Police and Crime Commissioners (PCCs) were introduced in 2012, (2011 Police Reform and Social Responsibility Act), representing one of the most radical changes to governance structures in England and Wales. PCCs are directly elected by the public and their statutory functions require them to (1) hold their own police force to account on behalf of the public, (2) set the policing priorities for the area through a police and crime plan and (3) appoint a Chief Constable.
They replace the former Police Authority committee style structure, which was criticised for their lack of visibility and accountability to the public and communities they were designed to serve. The emergence of PCCs was therefore a result of the failings of the previous governance mechanism and a political shift of focus from national to local governance.
In my research, I look at the impact that PCC governance has on drug policy, using the West Midlands police force area as a case study. Drugs policy, and specifically a harm reduction approach*, is just one area of policing and priorities that was used to explore the statutory role of PCC and more broadly, how the role can be interpreted or used wider than its statutory framework.
In August 2019, the latest drug-related death figures were announced by the ONS. They are now the highest on record, with 4,359 deaths in England and Wales recorded in 2018 (ONS, 2019). In the West Midlands, there is a drug-related death every 3 days (West Midlands PCC 2017a). Over 50% of serious and acquisitive crime is to fund an addiction and the cost to society is over £1.4 billion each year (West Midlands PCC 2017a). This topic often divides opinion and can be politicised. However, these debates rarely prevent the considerable damage caused by drugs to often very vulnerable people and wider society. The official national response is focused on enforcement of the law, criminalising individuals for drug possession.
By interviewing a number of key actors within the drug policy arena and as leaders in policing both within forces and PCC’s offices, I looked at how the PCC structure can enable a change in policy. This was combined with desk-based document study of public available document into the drugs policy approach taken in the West Midlands. Four key themes were explored: the statutory role of the PCC; the individual PCC; governance and public opinion; and the approach taken.
My results showed that the PCC role and this new form of civic leadership benefitted from: convening power and their ability to draw upon key partners from across the public sector, lived experience, and third sector. This is an informal mechanism of governance strengthened by public mandate. PCCs have the ability to prioritise by setting their strategic priorities in the police and crime plan. For example, in the West Midlands, the approach to drug policy has been narrowed to focus on high harm drugs (heroin and crack cocaine), thus ensuring ‘deliverability’. This means that limited resources available are more narrowly focused and can have a greater impact. The statutory role of a PCC allows work at pace and decisions to be made quickly, which means that trial and pilot new approaches and innovations.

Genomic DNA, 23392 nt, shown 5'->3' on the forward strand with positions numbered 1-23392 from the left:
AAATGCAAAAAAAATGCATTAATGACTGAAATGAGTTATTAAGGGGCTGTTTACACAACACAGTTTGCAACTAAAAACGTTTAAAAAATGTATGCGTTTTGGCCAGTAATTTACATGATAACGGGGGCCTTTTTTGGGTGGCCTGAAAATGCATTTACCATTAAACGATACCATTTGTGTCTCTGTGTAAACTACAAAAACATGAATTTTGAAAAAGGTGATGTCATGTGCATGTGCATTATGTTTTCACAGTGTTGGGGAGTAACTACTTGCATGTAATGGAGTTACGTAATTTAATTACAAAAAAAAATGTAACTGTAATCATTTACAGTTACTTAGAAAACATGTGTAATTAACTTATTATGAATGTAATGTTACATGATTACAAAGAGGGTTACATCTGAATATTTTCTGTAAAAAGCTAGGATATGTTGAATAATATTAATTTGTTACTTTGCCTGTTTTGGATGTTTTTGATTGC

Of course, there are limitations. PCCs vary across the country and often do not speak with one voice, particularly on drug policy. There are also huge advantages of a good working relationship between Chief Constable and PCC, demonstrated through the joint approach in the West Midlands.
Figure 1: Drivers to drug policy, derived from the findings
My research allowed me to concluded that three key drivers are optimum for delivery of a PCC-led harm reduction approach: using the levers at their disposal, such as the statutory functions, and informal governance mechanisms, such as convening power, which are able to provide the strategic and political coverage required to deliver at pace.
PCCs are unique in the landscape of UK governance and whilst weaknesses in mechanisms designed to reign in their power could be viewed as worrying, in the drug policy space this has allowed for the development of a new approach in the West Midlands, one that is evidence-based and has the ability to save lives, reduce costs and reduce crime.
The potential of PCCs is arguably still being explored, but their ability to test new approaches and work effectively with partners will be essential in other areas of policy, such as the response to serious violence and the potential for an increasing role across the criminal justice system.
PCCs have a number of levers at their disposal, and are able to use informal and formal governance mechanisms to foster real change at the local level and drive forward evidence-based policy.
Megan Jones is the Head of Policy for the West Midlands Police and Crime Commissioner and is a former INLOGOV student, studying on the MSc Public Management programme. She tweets at @MegJ4289.